B2C marketers can track where their customers are physically. Retailers can identify when shoppers are near a store and how they move around within a store, and can push them promotions and discounts accordingly. Remember that company McDonald’s forked over hundreds of millions of dollars to acquire? Head to Dynamic Yield’s homepage and you’ll be immediately identified by what country you’re in, the weather conditions outside your window, what operating system you’re using, and how you arrived at their website.
Likewise, B2B marketers should strive to determine where prospects are in their buyer’s journey. This is hard to do since B2B buyers don’t advertise this. Creating the right kind of content to impact buyers in the early, middle, and late stages of their buyer’s journey is a must if you want to track your prospects. You should be tracking things like frequency of content consumption and the number of contacts within a company who are interacting with your content. Look for spikes in activity that can indicate the start of a buyer’s journey.
Amazon reportedly cleared the $2 billion hurdle and sold upwards of 175 million products from the fifth installation of Prime Day in 2019. Revenue boosts were attributed to increases in visits and better conversion rates, according to Business Insider. Those metrics are fairly easy to measure based on campaigns like email blasts and banner ads.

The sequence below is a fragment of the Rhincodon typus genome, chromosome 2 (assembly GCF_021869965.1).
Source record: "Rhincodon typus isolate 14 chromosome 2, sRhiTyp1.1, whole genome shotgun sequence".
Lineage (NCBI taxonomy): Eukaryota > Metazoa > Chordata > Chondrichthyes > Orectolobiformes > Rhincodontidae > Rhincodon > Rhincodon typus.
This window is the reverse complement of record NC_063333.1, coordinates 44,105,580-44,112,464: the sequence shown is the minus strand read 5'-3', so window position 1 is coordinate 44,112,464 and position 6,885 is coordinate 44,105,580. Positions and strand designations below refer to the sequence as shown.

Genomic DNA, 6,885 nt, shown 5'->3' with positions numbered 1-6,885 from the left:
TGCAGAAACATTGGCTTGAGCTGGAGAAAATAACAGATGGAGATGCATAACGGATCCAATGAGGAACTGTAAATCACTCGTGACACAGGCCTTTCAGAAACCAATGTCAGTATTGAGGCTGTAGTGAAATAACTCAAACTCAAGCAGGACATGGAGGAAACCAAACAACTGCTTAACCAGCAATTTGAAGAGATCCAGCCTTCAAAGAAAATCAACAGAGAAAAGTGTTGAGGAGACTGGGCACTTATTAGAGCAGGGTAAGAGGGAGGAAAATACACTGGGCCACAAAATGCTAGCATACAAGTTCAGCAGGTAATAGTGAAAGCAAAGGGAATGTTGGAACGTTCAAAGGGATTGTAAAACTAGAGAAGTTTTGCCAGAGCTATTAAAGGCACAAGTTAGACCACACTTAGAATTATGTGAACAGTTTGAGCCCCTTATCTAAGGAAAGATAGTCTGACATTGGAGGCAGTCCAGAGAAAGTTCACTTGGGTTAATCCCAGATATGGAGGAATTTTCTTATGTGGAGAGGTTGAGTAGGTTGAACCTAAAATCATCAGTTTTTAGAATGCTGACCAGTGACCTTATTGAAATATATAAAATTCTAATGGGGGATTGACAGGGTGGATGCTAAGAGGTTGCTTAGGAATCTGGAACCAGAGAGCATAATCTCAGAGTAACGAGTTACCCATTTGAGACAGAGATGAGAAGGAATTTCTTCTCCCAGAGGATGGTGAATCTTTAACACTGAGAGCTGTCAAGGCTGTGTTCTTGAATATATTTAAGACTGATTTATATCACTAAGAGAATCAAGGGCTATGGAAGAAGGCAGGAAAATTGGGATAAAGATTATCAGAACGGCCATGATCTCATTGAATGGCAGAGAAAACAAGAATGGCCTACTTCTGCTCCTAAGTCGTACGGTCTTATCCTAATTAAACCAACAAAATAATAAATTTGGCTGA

Attribution is far more complex in B2B marketing. HubSpot’s 2018 State of Inbound report reveals that 39 percent of marketers say proving the ROI of their activities is their top marketing challenge. But marketers who can do this effectively are 1.6 times more likely to receive higher budgets. And marketers with sophisticated attribution models in place are 71 percent more likely to report positive ROI, according to Raconteur. Don’t settle for first- or last-touch attribution models – find a way to prove the success of your marketing throughout the entire buyer’s journey so that you can share some of the credit when the sales team brings in a new contract.
Operationalizing these B2C marketing tactics for a B2B environment will take patience and persistence. Even the best B2B marketing campaign can’t magically shorten a multi-year buying cycle down to a few months, regardless of how well you personalize, track, and attribute your marketing activities. Doing these things well can, however, expand your view into the buyer’s journey. And the more you know about the buyer’s journey, the better your chances are of turning marketing qualified leads into sales winnable leads. You’ll be able to help your sales team cancel out the noise and prioritize the best, most realistic opportunities.
Understanding where a B2B customer is in the buyer’s journey and consequently knowing when and how to connect with that customer requires much more than superficial data marketers have traditionally relied on. Serving banner ads, analyzing email open rates, or hosting a few webinars won’t reveal this. And it’s much more complicated than the kind of data B2C marketers rely on. B2B marketers will never be able to cut out 4.4 stakeholders in order to win over a single decision maker. Achieving real results with content marketing means you’ll have to adapt to use data in different and more meaningful ways.
We will not be great by what we accomplish, but by what we help others accomplish.How does this apply to your work as a B2B marketer?
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Learning to follow your buyer is a change in mindset
A transition from selling buyers on what you do to helping them accomplish what they do.